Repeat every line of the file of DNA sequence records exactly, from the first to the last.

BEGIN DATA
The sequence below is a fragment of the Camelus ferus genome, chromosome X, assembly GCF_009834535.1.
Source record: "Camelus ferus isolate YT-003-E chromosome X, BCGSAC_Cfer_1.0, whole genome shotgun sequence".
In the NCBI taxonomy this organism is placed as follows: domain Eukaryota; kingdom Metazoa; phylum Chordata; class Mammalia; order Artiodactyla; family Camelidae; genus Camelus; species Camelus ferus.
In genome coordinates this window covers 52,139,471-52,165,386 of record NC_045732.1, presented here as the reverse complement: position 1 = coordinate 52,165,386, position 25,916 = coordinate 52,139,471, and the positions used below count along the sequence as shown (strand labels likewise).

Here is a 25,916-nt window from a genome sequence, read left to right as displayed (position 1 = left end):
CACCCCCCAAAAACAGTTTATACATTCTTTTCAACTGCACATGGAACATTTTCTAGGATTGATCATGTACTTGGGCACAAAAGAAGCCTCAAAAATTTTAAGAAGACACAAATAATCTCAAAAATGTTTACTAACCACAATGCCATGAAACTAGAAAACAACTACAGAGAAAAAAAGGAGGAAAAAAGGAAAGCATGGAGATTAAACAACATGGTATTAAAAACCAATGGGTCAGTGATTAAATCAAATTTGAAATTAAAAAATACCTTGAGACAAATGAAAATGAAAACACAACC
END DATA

The sequence below is a fragment of the Camelus ferus genome, chromosome X, assembly GCF_009834535.1.
Source record: "Camelus ferus isolate YT-003-E chromosome X, BCGSAC_Cfer_1.0, whole genome shotgun sequence".
In the NCBI taxonomy this organism is placed as follows: domain Eukaryota; kingdom Metazoa; phylum Chordata; class Mammalia; order Artiodactyla; family Camelidae; genus Camelus; species Camelus ferus.
In genome coordinates this window covers 52,139,471-52,165,386 of record NC_045732.1, presented here as the reverse complement: position 1 = coordinate 52,165,386, position 25,916 = coordinate 52,139,471, and the positions used below count along the sequence as shown (strand labels likewise).

Here is a 25,916-nt window from a genome sequence, read left to right as displayed (position 1 = left end):
CACCCCCCAAAAACAGTTTATACATTCTTTTCAACTGCACATGGAACATTTTCTAGGATTGATCATGTACTTGGGCACAAAAGAAGCCTCAAAAATTTTAAGAAGACACAAATAATCTCAAAAATGTTTACTAACCACAATGCCATGAAACTAGAAAACAACTACAGAGAAAAAAAGGAGGAAAAAAGGAAAGCATGGAGATTAAACAACATGGTATTAAAAACCAATGGGTCAGTGATTAAATCAAATTTGAAATTAAAAAATACCTTGAGACAAATGAAAATGAAAACACAACC